Chapter 9: Management of the Multiply Injured Patient

Hans Christoph Pape, Peter V. Giannoudis

Chapter Outline

Epidemiology of Polytrauma

Incidence and Mortality

Trauma is a major cause of death and disability worldwide that mainly affects young adults.427 According to the World Health Organization (WHO) 2nd Global Status Report on Road Safety, which involved 178 countries, over 1.2 million people die each year worldwide because of road traffic injuries.440,441 However, only 10% of these fatalities occur in high-income countries. The WHO predicts that the rate of fatal injuries will increase in the next few decades. In addition, between 20 and 50 million patients are injured on the world’s roads every year. Severe injuries have an especially large impact on society and health systems. Trauma registries in western countries have been established to document the epidemiology, pattern, and causes of death, thereby enhancing the quality of trauma care systems. 
The definition of multiple trauma varies among surgeons from different specialties and between different centers and countries. This variation has led to the development of standardized scoring systems to allow comparable stratification of injuries between centers and to aid prediction of morbidity and mortality. 
Polytrauma is a term describing injured patients who have sustained injuries to more than one body region or organ system of which at least one is life threatening. The cumulative severity of this trauma load on the injured patients’ anatomy and physiology is usually expressed using the injury severity score (ISS) with polytrauma being defined as an ISS of ≥16 or ≥18.5,383 Trentz emphasized the pathophysiologic systemic impact of multiple trauma defining polytrauma as “a syndrome of multiple injuries exceeding a defined severity (ISS ≥ 17) with sequential systemic reactions (systemic inflammatory response syndrome (SIRS) for at least 1 day) that may lead to dysfunction or failure of remote organs and vital systems, which have not themselves been directly injured.”199,415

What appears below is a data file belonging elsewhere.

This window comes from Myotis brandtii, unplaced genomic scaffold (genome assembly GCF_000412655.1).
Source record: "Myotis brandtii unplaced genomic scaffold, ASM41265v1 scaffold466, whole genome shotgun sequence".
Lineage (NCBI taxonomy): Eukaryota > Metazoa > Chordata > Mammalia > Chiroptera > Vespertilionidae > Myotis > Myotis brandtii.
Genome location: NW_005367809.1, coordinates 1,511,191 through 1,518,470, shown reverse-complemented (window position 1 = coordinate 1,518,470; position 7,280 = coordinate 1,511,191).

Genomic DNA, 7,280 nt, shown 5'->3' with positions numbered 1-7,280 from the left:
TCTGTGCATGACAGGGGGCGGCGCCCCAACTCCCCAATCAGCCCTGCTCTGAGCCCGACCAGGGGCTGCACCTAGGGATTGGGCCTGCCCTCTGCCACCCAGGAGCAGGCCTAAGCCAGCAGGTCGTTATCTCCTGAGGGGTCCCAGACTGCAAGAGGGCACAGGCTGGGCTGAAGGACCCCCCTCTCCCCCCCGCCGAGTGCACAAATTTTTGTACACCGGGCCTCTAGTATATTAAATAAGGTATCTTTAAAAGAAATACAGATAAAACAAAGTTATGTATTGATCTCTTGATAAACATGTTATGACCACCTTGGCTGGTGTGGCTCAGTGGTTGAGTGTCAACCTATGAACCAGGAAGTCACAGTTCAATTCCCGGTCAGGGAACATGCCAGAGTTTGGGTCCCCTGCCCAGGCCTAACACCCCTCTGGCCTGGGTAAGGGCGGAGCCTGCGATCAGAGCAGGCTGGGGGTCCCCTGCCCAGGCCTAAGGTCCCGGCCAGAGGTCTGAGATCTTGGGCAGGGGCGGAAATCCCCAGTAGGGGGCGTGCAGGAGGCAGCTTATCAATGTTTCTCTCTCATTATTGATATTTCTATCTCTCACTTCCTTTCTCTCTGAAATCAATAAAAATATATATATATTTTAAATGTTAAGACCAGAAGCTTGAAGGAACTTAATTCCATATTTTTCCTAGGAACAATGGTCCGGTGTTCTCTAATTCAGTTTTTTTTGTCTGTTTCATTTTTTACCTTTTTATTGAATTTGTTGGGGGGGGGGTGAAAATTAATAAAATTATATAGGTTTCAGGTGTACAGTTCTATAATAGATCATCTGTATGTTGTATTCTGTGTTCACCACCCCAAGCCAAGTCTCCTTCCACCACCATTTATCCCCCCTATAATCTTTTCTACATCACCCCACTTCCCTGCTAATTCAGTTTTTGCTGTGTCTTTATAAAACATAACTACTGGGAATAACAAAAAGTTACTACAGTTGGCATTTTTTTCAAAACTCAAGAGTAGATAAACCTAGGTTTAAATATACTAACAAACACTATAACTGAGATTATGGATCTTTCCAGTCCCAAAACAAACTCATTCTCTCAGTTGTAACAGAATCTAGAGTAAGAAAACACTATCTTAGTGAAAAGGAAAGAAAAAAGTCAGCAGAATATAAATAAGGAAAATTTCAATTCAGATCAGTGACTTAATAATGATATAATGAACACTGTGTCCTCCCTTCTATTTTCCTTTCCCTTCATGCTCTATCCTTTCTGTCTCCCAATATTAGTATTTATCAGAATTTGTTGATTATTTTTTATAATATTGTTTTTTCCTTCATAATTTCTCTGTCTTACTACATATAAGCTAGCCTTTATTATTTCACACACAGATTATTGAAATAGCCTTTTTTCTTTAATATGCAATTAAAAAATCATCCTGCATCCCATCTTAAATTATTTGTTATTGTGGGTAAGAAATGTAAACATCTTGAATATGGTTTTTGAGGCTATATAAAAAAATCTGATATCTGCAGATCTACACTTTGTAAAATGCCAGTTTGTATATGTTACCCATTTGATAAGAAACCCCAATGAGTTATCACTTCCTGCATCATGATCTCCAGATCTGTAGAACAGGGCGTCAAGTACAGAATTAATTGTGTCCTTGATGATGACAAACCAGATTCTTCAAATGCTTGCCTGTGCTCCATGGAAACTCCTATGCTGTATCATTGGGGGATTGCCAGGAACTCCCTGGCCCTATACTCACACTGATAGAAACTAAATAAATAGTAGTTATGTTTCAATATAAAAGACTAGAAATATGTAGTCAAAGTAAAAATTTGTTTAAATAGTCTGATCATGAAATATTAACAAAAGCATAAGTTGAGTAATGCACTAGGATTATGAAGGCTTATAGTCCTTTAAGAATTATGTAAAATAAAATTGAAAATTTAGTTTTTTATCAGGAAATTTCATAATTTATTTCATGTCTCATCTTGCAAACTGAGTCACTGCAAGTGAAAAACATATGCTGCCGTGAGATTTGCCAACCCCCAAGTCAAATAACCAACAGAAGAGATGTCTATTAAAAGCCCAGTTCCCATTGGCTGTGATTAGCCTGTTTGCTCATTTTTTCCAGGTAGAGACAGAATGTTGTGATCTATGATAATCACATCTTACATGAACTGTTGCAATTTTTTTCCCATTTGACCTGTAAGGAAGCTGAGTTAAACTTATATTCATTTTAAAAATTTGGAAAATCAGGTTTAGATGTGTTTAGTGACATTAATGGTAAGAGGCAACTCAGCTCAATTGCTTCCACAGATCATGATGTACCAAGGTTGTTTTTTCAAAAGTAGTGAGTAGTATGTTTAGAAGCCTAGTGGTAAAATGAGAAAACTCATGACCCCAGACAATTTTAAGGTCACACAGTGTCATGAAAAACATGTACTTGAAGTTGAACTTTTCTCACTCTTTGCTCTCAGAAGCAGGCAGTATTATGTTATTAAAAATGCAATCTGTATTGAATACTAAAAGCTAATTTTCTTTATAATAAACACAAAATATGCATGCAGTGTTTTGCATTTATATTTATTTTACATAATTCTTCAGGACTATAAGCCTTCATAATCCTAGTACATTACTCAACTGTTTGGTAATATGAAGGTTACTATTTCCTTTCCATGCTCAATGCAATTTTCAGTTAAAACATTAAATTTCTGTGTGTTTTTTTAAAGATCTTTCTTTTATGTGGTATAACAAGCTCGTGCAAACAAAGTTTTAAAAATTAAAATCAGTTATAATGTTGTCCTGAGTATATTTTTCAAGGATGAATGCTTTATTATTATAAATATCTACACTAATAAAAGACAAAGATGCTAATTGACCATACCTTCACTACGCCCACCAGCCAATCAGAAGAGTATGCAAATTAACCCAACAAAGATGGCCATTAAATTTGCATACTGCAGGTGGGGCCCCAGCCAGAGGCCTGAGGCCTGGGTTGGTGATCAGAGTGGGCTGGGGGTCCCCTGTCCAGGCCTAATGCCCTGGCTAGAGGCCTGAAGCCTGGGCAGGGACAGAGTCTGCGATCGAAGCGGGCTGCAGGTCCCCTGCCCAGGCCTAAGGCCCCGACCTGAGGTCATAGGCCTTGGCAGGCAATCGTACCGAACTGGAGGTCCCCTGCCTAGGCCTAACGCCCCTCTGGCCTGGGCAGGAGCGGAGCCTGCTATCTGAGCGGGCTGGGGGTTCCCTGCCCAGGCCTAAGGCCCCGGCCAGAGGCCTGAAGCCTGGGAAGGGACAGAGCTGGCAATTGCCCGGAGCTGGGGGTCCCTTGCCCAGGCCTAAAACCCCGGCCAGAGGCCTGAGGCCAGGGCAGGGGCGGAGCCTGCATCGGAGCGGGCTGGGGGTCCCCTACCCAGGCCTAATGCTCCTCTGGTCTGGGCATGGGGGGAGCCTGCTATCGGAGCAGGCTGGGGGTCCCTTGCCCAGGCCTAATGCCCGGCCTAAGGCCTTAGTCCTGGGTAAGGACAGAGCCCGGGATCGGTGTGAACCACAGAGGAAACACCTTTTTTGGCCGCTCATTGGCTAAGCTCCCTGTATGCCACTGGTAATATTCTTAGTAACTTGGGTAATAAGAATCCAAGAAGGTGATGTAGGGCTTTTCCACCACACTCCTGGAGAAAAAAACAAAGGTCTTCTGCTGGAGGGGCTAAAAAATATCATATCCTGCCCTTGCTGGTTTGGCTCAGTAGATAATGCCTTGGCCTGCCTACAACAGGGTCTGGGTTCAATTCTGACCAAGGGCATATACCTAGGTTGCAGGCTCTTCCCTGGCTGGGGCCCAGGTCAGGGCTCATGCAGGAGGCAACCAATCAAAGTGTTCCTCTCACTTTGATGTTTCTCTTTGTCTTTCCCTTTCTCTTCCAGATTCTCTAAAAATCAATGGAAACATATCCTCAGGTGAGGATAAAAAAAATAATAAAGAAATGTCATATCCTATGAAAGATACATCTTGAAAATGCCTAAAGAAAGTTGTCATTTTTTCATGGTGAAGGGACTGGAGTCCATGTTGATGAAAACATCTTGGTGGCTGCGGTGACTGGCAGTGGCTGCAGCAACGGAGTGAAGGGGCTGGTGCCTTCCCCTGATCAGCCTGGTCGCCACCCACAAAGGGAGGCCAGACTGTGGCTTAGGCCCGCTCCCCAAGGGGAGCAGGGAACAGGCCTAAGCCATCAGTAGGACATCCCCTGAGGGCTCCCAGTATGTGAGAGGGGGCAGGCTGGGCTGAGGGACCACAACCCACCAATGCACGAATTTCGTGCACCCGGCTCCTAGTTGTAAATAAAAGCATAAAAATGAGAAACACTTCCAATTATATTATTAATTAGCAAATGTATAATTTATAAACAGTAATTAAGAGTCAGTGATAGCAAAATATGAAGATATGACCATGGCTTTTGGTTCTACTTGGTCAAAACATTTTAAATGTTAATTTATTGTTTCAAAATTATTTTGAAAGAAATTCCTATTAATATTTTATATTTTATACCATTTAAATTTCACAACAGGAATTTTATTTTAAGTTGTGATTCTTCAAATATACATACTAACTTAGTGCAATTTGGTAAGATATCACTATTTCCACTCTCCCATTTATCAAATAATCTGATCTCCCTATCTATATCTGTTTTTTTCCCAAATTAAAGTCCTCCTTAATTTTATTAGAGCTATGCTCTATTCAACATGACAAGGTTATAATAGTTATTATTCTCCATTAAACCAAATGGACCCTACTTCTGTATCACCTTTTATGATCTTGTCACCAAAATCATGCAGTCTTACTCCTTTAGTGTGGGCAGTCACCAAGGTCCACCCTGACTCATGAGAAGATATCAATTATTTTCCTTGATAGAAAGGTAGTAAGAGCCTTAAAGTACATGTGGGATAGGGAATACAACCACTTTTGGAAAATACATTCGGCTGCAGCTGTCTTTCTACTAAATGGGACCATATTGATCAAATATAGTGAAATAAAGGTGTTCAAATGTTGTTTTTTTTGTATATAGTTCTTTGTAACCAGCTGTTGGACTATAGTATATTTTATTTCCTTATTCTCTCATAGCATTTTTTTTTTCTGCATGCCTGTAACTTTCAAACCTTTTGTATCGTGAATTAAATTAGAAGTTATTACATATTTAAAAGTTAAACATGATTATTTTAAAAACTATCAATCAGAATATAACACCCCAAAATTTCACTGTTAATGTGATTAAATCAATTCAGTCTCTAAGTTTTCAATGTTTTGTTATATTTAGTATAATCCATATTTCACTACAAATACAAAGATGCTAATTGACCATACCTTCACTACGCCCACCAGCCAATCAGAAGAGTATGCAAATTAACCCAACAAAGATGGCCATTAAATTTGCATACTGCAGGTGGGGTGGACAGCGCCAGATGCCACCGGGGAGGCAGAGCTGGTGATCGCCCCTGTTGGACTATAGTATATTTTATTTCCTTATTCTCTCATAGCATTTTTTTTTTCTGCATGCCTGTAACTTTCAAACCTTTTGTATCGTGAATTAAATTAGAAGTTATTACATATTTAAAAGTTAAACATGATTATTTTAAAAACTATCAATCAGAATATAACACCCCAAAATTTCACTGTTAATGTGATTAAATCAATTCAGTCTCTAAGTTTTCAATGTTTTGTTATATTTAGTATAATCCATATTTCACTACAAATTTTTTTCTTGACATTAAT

About 30 years ago, the concept of a trimodal distribution of deaths was introduced by Trunkey.417 Deaths occurred at the scene of the accident, within 60 minutes, in the emergency department or operating room, within 1 to 4 hours, or later after 1 week. Severe brain injury and exsanguination were documented as the leading causes of death within the first 1 to 6 hours. However recent epidemiologic studies from the Trauma Registry of the German Society of Trauma Surgery (TR-DGU) and the Trauma Audit and Research Network (TARN, UK) show a bimodal distribution of mortality with a first and a second peak occurring within 0 to 6 hours and 1 to 6 days, respectively. Massive hemorrhage and severe brain injury remain the commonest causes of death in the first 6 hours. Later deaths are associated with advanced age and complications such as sepsis and organ failure. 
The TR-DGU was established in 1993 and documents data from 367 participating clinics from 7 European countries.220 The recently published annual report from 2011 included epidemiologic evaluation of 67,782 trauma patients. The potential need for intensive care treatment and admission from the trauma bay were the main inclusion criteria. A typical multiply injured trauma patient is male (71.5%) with a mean age of 43.4 years.221 Blunt trauma accounts for 95.2% of all cases and motor-vehicle-traffic–related injuries account for 57.3% of all cases. These were followed by falls (>3 meters = 16.3%; <3 meters = 15.1%) and suicides (5.1%). The analysis of the injury distribution according to the body region using the abbreviated injury scale (AIS) ≥2 demonstrates that craniocerebral injuries and thoracic trauma are present in 60.7% and 61.9%, respectively. Injuries of the upper extremity (34.7%), lower extremity (31.8%), pelvis (22%), and spine (34.2%) were less common.